5. Catalytic Strategies for Converting Lignocellulosic Carbohydrates to Fuels and Chemicals

  1. Charles E. Wyman3,4
  1. Jesse Q. Bond1,
  2. David Martin Alonso2 and
  3. James A. Dumesic2

Published Online: 5 APR 2013

DOI: 10.1002/9780470975831.ch5

Aqueous Pretreatment of Plant Biomass for Biological and Chemical Conversion to Fuels and Chemicals

Aqueous Pretreatment of Plant Biomass for Biological and Chemical Conversion to Fuels and Chemicals

How to Cite

Bond, J. Q., Alonso, D. M. and Dumesic, J. A. (2013) Catalytic Strategies for Converting Lignocellulosic Carbohydrates to Fuels and Chemicals, in Aqueous Pretreatment of Plant Biomass for Biological and Chemical Conversion to Fuels and Chemicals (ed C. E. Wyman), John Wiley & Sons, Ltd, Chichester, UK. doi: 10.1002/9780470975831.ch5

Editor Information

  1. 3

    Department of Chemical and Environmental Engineering and Center for Environmental Research and Technology, University of California, Riverside, USA

  2. 4

    BioEnergy Science Center, Oak Ridge, USA

Author Information

  1. 1

    Biomedical and Chemical Engineering, Syracuse University, Syracuse, USA

  2. 2

    Department of Chemical and Biological Engineering, University of Wisconsin, Madison, USA

Publication History

  1. Published Online: 5 APR 2013
  2. Published Print: 10 MAY 2013

Book Series:

  1. Wiley Series in Renewable Resources

Book Series Editors:

  1. Christian V. Stevens

Series Editor Information

  1. Faculty of Bioscience Engineering, Ghent University, Ghent, Belgium

ISBN Information

Print ISBN: 9780470972021

Online ISBN: 9780470975831

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Keywords:

  • biorefining;
  • catalytic conversion;
  • lignocellulose;
  • renewable fuels;
  • renewable chemicals;
  • sustainable industry;
  • sugar processing

Summary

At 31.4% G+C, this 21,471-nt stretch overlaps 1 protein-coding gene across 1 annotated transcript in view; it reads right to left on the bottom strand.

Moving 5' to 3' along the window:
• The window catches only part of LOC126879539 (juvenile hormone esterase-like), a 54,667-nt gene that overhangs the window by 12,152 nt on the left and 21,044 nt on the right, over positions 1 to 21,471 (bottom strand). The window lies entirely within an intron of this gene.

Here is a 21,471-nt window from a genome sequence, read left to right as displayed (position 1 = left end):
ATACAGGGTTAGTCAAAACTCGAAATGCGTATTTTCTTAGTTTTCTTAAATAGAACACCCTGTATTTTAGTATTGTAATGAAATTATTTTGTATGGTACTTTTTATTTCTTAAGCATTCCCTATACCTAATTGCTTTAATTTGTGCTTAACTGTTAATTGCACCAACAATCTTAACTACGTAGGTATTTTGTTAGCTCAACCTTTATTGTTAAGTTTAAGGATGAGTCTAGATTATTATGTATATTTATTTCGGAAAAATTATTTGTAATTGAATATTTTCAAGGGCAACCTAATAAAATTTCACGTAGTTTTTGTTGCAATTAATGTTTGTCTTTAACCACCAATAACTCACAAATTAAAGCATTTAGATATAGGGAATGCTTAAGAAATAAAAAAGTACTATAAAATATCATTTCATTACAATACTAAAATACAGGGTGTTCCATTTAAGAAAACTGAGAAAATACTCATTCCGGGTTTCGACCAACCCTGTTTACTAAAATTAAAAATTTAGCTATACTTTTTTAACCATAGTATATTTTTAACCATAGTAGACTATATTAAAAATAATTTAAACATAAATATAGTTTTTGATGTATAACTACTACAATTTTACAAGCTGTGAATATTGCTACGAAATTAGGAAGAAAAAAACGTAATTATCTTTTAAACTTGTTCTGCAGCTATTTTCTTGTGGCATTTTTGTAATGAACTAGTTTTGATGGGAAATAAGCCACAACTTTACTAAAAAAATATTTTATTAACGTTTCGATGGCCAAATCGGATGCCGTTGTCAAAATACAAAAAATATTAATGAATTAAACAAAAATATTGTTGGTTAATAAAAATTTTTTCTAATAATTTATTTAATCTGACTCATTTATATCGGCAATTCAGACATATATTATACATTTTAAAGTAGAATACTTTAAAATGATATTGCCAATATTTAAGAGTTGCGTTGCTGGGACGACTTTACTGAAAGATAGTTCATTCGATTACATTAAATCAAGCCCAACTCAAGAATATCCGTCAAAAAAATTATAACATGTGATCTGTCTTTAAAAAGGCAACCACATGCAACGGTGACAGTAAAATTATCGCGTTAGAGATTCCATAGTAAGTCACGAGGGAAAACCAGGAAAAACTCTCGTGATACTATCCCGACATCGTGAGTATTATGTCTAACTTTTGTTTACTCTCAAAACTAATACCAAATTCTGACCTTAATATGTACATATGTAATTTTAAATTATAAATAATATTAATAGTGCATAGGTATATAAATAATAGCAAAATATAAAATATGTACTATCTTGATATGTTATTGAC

The goal of biomass pretreatment is to efficiently recover and process carbohydrate polymers (and their respective monomeric sugars) comprising lignocellulosic biomass. Here, the use of these carbohydrates is considered as a sustainable feedstock for industrial carbon. Carbohydrates are markedly distinct from the fossil resources predominately used in the modern production of both fuels and chemicals. The implications of these differences are outlined, particularly in terms of upgrading strategies associated with each feedstock. Chemically, sugars are extensively functionalized molecules because each carbon in the molecule is bound to an oxygen atom. Compared to petroleum-sourced alkane feedstocks, this functionality imparts a generally low energy density and high reactivity; they therefore require processing strategies that differ from current petroleum-based approaches. If they are to yield presently available consumer products, carbohydrates must undergo extensive chemical transformations enabling fuel and chemical production. To achieve the desired transformations, there are multiple options available. Although a general overview is provided, the focus of this chapter is catalytic methods to achieve selective transformations of biomass-derived intermediates. Catalysis allows tailored control of chemical selectivity in upgrading strategies, which is imperative for achieving high-yield production of intermediates from over-functionalized feedstocks (sugars). Upgrading strategies typically proceed through multiple intermediate stages. In this regard, heterogeneous catalysis is particularly attractive because it enables process intensification through condensed strategies that couple multiple transformations in single reactors with straightforward catalyst recovery. Finally, solid catalysts are characteristically robust and may be applied over a broad range of reaction conditions. As such, they can expedite biorefining strategies by simultaneously allowing selective and rapid feedstock conversion at high temperatures and feed concentrations. A variety of catalytic pathways are considered by which the functionality of carbohydrates and derived intermediates may be reduced (e.g., hydrogenolysis to improve energy density for producing fuel additives) or increased (e.g., oxidation to facilitate production of specialty chemicals). This chapter assembles a general roadmap of the multiple options available for value-added processing of carbohydrates, offering readers both a historical view of advances in the field and a look forward to ways in which catalysis will continue to shape the advance of biorefining to a commercial scale.